Just how much does gender influence the way a judge makes decisions?
The New York Times tried to tackle this behemoth question—as it pertains to Sonia Sotomayor, President Obama’s nominee for the Supreme Court—in one tight little article this weekend. And while we hate to nitpick, the title alone kinda pissed us off: “Debate On Whether Female Judges Decide Differently Arises Anew.”
Of course men and women are different. We have different life experiences, different hormones coursing through our bodies, and different ideas of what constitutes a clean bathtub. But our problem when talking about differences is more of a semantic one: why is being a male considered “normal,” but being a female is considered “different”? We don’t like the implication of phrases like “will Sotomayor decide differently” or “does Ginsberg decide differently?”, as if decisions made by males are status quo and what should be normal. How did being of the less-represented gender equal some kind of bias? Keep reading »
There’s been quite a bit of controversy surrounding Disney’s “The Princess and the Frog,” which, for the first time in Disney’s 70-year history, stars a black princess. First her name was too stereotypically slave-like, so it was changed from Maddie to Tiana. Then the blogosphere was in an uproar because Princess Tiana has a racially-ambiguous love interest who has lighter skin.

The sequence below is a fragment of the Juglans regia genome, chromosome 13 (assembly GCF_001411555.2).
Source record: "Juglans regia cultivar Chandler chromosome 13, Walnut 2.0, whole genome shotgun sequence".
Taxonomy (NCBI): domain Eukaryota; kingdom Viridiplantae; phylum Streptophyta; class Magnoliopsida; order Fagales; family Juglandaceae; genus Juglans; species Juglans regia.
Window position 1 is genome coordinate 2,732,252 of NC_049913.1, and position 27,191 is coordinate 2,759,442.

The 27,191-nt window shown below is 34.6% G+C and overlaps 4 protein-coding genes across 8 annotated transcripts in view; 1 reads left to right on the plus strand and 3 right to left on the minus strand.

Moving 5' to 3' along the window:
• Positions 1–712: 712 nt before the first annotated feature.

Now a not-so new debate has come up about whether little girls should be indoctrinated into the princess culture in the first place. Blogger Monique Fields, who has daughters ages 2 and 4, at The Root questions the impact of princess values and ideals, preferring a healthy dose of reality for young women to counteract this fantasy.
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North Korea’s highest court sentenced American journalists Laura Ling and Euna Lee today to 12 years in a labor camp for illegal entry into the country and an unspecified “grave crime.” Seoul officials said the decision is final, as the top North Korean court does not allow appeals. Secretary of State Hillary Clinton has called for the country to release Ling and Lee, and word is that despite not having formal diplomatic relations with North Korea, the U.S. will send someone like Al Gore (who owns Current, where the women work) or New Mexico Gov. Bill Richardson on a mission to get the journalists released. All we can think about is Lee’s four-year-old daughter who, at this point, still thinks her mommy is away for work. [CNN, Korea Times, Liberate Laura & Euna Now] Keep reading »
It’s one thing to write a passive aggressive note. It’s doubly passive for the recipient to then post the note online. And yet it makes for wonderful entertainment, thanks to PassiveAggressiveNotes.com, a blog showcasing the best in annoying, written interactions. Some of the goodies include a letter written on Hello Kitty paper that reads, “Hi neighbors! You smoked us out with your barbeque right under the bedroom window.” That’s fairly pleasant compared to some of the meaner posts, like a note written to office workers: “Attention to whoever is fond of taking my things!!!! Well I don’t remember signing any bond/contract with anyone to have access to my things!!!” Sheesh! [PassiveAggressiveNotes.com] Keep reading »